Captain Marvel’s origin story mirrors the incarnation of Jesus Christ. Carol Danvers is a Human being, but her origin as Captain Marvel is absorbing a wave of infinite energy from the core of the exploding “Light Speed Engine.” This infuses her with almost God-like powers. This infinite energy which gives her the powers serves as a surrogate of the divine. Carol Danvers is completely Human, but she is more than Human.
Jesus is the divine second person of the Triune Godhead, the logos, the Son of Man. Yet, at the same time, Jesus Christ is completely Human. This is the Incarnation. The Union of the Human and the divine in the person of Jesus Christ. Jesus is completely Human and completely divine. The origin of Captain Marvel parallels the incarnation of Jesus Christ. Captain Marvel’s origin demands that she become a messianic figure.
The entire story of the Captain Marvel movie draws strong inspiration and parallels from the life of Jesus. Carol Danvers is killed in Captain Marvel. She dies when she sacrifices her life to protect the world, causing the “Light Speed Engine” to explode. However, the Kree bring her back to life. She is brought back to life, and was expected to oppress and rule. But, she decides to save the world, to save the Skrull and Humanity from the Kree.
Jesus was crucified on the cross, the perfect lamb sacrificed. Jesus did this to save Humanity from the oppression of spiritual death and sin. But, Jesus did not stay dead. Jesus was resurrected from the dead three days later. It is this death and resurrection which saves Human beings from their sins. It is this death and resurrection, this sacrifice made by the God of the Universe which declares victory over the oppression of death and sin. The people expected the Messiah to come to establish a political reign, but Christ came to give us freedom from the oppression of sin and death.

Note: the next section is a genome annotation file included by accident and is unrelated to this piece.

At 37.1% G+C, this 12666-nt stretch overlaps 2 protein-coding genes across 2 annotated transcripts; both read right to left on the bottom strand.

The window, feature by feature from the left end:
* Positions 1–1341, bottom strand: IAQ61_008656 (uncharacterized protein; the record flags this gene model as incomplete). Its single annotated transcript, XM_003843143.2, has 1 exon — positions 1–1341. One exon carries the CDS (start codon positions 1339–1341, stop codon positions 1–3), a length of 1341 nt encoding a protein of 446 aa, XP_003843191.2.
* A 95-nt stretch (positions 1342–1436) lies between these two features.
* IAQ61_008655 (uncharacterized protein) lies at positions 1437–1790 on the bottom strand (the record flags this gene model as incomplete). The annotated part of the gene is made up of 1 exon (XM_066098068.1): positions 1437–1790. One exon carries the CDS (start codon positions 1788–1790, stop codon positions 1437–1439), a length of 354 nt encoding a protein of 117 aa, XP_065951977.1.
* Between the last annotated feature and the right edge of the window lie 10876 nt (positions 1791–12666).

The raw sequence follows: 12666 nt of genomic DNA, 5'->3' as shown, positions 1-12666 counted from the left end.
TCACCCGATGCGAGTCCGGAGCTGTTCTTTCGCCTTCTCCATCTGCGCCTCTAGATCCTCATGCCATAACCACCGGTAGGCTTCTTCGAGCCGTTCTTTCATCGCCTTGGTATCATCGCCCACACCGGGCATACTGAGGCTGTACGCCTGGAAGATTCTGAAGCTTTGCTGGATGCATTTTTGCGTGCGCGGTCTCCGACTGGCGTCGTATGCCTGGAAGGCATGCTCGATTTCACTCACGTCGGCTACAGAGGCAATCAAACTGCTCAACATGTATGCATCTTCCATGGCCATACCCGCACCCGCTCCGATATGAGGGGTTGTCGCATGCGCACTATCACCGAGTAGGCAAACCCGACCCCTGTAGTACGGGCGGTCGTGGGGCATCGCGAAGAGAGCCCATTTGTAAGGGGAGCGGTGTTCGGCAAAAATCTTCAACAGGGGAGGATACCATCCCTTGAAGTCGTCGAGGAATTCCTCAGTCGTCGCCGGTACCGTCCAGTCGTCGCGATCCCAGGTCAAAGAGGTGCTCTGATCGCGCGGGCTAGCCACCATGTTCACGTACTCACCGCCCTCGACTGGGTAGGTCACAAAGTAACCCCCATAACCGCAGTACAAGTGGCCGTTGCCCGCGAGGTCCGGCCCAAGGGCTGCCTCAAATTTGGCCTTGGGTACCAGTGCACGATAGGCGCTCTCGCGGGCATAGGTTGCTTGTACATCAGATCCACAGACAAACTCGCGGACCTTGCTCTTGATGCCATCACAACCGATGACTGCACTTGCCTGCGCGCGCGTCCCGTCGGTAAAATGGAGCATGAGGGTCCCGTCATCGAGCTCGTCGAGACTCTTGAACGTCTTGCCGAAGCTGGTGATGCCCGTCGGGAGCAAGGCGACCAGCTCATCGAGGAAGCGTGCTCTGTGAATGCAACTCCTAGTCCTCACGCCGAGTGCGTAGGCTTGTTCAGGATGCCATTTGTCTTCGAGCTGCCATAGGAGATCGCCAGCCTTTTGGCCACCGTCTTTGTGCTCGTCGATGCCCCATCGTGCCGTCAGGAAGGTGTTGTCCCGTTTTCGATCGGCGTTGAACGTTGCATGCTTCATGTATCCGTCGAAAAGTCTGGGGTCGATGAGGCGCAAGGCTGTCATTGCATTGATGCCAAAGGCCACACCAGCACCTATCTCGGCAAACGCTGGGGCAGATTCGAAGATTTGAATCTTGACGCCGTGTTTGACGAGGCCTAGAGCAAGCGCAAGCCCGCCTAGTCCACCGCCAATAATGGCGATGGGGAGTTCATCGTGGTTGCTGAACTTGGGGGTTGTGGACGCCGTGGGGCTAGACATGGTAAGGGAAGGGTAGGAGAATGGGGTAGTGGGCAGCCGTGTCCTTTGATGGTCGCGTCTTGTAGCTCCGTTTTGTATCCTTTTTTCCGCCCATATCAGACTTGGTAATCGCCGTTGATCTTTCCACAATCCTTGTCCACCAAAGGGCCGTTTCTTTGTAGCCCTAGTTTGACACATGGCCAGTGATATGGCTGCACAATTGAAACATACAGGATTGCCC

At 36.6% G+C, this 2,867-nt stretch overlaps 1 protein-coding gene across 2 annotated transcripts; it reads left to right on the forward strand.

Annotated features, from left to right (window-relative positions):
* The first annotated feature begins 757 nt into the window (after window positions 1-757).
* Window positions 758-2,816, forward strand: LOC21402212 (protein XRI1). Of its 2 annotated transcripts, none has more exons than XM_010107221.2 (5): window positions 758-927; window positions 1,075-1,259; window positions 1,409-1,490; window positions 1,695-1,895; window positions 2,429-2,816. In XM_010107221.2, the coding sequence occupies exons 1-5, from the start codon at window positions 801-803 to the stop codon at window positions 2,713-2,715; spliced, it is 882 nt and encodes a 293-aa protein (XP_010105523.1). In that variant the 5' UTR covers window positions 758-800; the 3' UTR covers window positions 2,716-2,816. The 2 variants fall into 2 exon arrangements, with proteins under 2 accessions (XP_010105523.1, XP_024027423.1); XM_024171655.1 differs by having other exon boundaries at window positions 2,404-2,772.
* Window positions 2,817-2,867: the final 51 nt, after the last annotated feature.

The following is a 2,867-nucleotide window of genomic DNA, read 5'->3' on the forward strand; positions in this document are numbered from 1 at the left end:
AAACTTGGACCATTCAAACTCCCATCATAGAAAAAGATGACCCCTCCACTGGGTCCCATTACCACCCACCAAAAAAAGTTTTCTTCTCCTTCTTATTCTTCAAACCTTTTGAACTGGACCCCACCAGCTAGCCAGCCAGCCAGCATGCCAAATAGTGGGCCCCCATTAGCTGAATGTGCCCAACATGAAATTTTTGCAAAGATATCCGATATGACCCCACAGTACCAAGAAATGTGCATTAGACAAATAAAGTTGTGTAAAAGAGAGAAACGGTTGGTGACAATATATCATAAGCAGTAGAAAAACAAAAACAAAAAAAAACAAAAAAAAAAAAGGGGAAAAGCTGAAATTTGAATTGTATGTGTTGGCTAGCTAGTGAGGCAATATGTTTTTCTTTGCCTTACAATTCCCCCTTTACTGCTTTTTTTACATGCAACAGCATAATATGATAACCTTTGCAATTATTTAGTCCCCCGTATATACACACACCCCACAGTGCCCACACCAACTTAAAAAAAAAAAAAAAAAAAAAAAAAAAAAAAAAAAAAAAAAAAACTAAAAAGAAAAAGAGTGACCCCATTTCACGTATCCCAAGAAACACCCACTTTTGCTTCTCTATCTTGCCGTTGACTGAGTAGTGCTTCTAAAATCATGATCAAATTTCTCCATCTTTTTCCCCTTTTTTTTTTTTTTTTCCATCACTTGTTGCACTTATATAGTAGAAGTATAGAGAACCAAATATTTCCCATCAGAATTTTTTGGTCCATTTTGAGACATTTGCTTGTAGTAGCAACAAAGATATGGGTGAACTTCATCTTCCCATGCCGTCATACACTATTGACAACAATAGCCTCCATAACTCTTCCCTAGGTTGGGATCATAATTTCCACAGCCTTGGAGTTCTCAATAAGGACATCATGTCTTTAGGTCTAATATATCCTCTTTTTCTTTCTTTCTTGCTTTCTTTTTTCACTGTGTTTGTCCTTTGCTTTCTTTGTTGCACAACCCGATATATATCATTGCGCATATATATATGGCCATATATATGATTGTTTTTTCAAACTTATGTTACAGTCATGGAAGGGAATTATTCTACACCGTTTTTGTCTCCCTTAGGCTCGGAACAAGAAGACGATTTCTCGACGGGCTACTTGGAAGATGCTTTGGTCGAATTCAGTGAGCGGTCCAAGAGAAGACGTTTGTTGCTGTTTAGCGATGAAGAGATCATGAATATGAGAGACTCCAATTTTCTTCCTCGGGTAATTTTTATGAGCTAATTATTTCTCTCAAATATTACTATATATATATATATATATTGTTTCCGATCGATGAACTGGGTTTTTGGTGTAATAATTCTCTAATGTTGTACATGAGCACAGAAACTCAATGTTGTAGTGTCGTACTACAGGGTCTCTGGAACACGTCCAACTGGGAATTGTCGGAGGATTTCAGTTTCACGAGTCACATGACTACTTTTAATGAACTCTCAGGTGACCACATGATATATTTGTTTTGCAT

The story of Captain Marvel is the story of Jesus Christ. Just like the Son of Man, Captain Marvel gives her life as a sacrifice in order to save the world, and in her resurrection that salvation is made complete. It is the story of the death and resurrection of a single person with two natures saving the world.
Captain Marvel is not just a movie in a vacuum but stands as a part of the larger collection of interconnected movies in the Marvel Cinematic Universe. Captain Marvel sits as the final piece of the puzzle before what is arguably the largest cinematic event in our lifetimes. The MCU has grown to rival such franchises as Star Wars. Captain Marvel is an excellent tool for starting conversations about Christianity. The movie has just come out, and people are going to be talking about it.
This presents us with the incredible opportunity to share the Gospel in a meaningful way through the things which already have people’s attention, through the things in which people are already interested.
You will be hard pressed to find someone who isn’t at least aware of Captain Marvel and the MCU. This conversation is easy to start: “Hey, what did you think of Captain Marvel? What did you think of the story?” Once you have the conversation started, the transition from the story to the Gospel is easy. Simply begin drawing out the parallels between Captain Marvel and Jesus Christ.
Captain Marvel presents us with an opportunity which is becoming increasingly rare, an experience which everyone in the culture experiences together. In the age of the internet, people find themselves in echo chambers, isolated from those who are different. Captain Marvel and the MCU changes that, if only for a moment. This movie is one which we get to experience together as a culture. As followers of Christ, let’s use this opportunity to point people toward Him. Let’s use this opportunity to point people toward His kingdom, and his Church. Let’s not squander this important moment.
This article originally appeared on Luke Knight’s personal blog site. Make sure to check it out by clicking here!